A recent example of convening is a meeting I facilitated for NASA. Over the years each of the ten NASA Centers has grown its own KM strategy, quite independent of the other Centers and Offices. NASA administration, in recognition of the variability in the effectiveness of the various KM strategies, and spurred by a somewhat critical government report, appointed a CKO, Ed Hoffman, and asked him to develop a NASA-wide KM strategy. Ed is a seasoned KM professional, fully capable of developing such a strategy. But rather than doing that, he chose to convene a three-day meeting that brought together fifty KM professionals from across the ten NASA Centers, to think together about what the knowledge strategy of NASA should be. The meeting made use of the collective knowledge and analytic capabilities of the KM professionals. Outside perspective was provided by Christos Kostopoulos, Senior Economist at Knowledge and Learning Department- Corporate, from the World Bank and Grigg Gurvais, CKO from the FBI. All available information about NASA’s KM programs, internal NASA documents, and the government report was provided to the group. By the end of the meeting the group had identified the elements of a system-wide strategy. The following illustration shows the commitments participants made at the end of the meeting.
The NASA example illustrates the three enablers of the third era, 1) convening, 2) cognitive diversity and 3) transparency.
Convening is the skill and practice of bringing groups together to develop understanding of complex issues, create new knowledge and spur innovation. It is about:
• designing meetings as conversations rather than presentations
• identifying who needs to be in the conversation, including those who do the work and are impacted by it
• framing the question in a way that opens thinking
• arranging the space to facilitate conversation
• using small groups as the unit of learning
I have written about convening and the role of the leader in The Power of the Conversation Architect to Address Complex, Adaptive Challenges
Cognitive diversity is the deliberate use of difference to bring new understanding to an issue. When faced with complex issues our inclination is to collect more data, survey, or assign a task force to conduct interviews; when what is needed is a new way to frame the issue. Cognitive diversity brings people trained in different heuristics, problem solving strategies, interpretations, and perspectives into the room. Cognitive diversity can be found in different parts of the organization (e.g. marketing, finance, engineering), in different disciplines (e.g. biology, neuroscience, archeology), or outside the organization (e.g. suppliers, customers, consultants, academicians, alliances).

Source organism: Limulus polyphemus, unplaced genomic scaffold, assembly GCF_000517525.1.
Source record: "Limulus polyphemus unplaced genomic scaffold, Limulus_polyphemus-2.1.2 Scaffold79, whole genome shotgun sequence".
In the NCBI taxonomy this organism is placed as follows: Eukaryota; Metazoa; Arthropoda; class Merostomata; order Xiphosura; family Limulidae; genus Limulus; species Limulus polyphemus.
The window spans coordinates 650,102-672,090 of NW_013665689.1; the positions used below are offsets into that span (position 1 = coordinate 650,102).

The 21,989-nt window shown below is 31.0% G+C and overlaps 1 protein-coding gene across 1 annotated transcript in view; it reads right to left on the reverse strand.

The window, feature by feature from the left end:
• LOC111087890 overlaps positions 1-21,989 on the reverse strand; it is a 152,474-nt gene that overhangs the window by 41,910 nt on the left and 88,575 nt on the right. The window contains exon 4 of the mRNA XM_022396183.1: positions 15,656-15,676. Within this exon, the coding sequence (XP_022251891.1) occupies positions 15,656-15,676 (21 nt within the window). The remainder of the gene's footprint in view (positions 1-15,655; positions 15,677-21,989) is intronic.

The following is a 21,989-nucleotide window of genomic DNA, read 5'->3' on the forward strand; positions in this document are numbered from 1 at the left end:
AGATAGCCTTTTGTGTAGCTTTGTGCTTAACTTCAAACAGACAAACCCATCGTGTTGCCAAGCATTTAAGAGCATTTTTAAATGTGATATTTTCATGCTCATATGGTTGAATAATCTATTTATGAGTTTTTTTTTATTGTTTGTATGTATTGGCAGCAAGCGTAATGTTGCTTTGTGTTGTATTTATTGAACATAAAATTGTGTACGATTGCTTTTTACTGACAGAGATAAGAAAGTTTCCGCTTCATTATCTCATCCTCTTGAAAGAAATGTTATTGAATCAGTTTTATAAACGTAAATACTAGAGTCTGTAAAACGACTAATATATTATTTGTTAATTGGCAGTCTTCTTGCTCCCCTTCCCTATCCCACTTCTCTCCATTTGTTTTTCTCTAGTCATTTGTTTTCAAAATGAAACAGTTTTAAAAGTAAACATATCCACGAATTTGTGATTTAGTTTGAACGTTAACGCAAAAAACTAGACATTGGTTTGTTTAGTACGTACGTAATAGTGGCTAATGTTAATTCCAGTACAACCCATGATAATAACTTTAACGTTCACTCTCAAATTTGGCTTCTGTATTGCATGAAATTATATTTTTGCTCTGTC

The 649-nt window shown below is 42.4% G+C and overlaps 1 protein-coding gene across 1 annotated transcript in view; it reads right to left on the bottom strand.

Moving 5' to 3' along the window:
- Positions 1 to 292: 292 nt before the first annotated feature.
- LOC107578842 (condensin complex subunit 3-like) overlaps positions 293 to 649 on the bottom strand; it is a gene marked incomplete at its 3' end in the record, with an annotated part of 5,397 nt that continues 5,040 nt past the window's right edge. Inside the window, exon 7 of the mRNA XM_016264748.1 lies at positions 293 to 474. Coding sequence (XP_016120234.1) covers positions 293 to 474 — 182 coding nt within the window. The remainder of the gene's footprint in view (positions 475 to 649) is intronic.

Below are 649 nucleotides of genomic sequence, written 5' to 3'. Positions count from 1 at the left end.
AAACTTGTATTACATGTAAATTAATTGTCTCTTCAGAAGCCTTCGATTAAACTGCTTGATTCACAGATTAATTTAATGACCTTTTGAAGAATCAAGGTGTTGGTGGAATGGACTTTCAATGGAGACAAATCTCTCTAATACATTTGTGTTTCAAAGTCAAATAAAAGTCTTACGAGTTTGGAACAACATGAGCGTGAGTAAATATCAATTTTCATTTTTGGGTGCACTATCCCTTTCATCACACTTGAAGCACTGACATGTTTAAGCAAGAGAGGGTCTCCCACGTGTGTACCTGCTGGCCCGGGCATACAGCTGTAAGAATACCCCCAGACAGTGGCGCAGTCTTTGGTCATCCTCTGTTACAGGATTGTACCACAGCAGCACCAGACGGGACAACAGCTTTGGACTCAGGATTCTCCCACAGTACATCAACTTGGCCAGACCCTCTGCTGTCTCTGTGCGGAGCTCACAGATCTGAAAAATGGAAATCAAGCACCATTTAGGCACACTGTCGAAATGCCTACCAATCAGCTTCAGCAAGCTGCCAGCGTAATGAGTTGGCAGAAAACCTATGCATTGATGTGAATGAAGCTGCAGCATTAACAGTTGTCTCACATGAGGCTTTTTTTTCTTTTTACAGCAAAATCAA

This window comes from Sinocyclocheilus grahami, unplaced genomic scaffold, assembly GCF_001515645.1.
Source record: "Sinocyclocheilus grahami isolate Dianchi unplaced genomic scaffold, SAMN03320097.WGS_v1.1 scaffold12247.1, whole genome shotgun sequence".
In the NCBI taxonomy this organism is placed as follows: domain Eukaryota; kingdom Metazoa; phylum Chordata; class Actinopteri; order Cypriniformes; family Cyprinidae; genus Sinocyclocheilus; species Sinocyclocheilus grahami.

Transparency includes the willingness of management to say, “I don’t know” and therefore to employ the organization’s collective knowledge. It is also about management providing all the available information and data on an issue so that those convened have what they need to do the work of sensemaking. Organizational members also have a role in transparency, that is, to be open about what is happening at their level, rather than hiding or discounting bad news to appease management – to bring the best available knowledge to bear on organizational issues
I would welcome other’s thinking on the third era and the supporting elements of convening, transparency and cognitive diversity, as well as useful references and examples.
My thanks to Xuehui Liu, a KM Professional in the Strategy and Planning Department of Huawei Technologies Ltd., Zhenshen, China. In addition to being a skilled knowledge management professional, Mr. Liu proved to have great skills as a videographer.